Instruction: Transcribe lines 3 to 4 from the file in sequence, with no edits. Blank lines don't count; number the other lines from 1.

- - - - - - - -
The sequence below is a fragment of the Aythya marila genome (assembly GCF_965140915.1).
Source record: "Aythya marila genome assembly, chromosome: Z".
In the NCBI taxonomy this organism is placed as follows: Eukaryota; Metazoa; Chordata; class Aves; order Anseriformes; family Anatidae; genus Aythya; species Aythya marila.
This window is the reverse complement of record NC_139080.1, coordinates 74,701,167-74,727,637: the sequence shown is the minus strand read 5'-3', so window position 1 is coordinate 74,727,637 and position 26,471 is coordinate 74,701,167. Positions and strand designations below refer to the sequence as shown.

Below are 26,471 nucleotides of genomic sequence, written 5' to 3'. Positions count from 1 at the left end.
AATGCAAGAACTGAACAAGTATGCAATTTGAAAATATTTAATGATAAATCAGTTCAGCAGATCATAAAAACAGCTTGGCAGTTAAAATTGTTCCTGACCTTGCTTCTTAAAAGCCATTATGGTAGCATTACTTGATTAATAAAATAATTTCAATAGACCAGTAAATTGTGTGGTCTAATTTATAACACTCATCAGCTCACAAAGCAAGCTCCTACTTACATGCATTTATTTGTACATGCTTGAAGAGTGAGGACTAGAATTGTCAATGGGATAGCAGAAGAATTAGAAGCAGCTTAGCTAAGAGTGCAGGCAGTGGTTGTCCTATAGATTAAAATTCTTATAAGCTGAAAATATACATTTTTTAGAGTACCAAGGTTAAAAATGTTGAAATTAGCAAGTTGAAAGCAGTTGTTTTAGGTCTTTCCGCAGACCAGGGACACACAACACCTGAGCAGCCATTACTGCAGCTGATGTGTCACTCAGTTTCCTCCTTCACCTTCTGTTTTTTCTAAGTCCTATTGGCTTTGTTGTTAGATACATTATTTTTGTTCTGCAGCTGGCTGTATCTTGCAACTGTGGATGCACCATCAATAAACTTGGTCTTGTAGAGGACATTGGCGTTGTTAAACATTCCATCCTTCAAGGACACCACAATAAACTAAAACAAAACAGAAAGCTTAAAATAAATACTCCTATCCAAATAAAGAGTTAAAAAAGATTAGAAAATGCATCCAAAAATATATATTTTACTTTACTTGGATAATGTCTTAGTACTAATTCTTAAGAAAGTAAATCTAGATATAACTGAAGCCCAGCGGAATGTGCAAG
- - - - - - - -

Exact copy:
In the NCBI taxonomy this organism is placed as follows: Eukaryota; Metazoa; Chordata; class Aves; order Anseriformes; family Anatidae; genus Aythya; species Aythya marila.
This window is the reverse complement of record NC_139080.1, coordinates 74,701,167-74,727,637: the sequence shown is the minus strand read 5'-3', so window position 1 is coordinate 74,727,637 and position 26,471 is coordinate 74,701,167. Positions and strand designations below refer to the sequence as shown.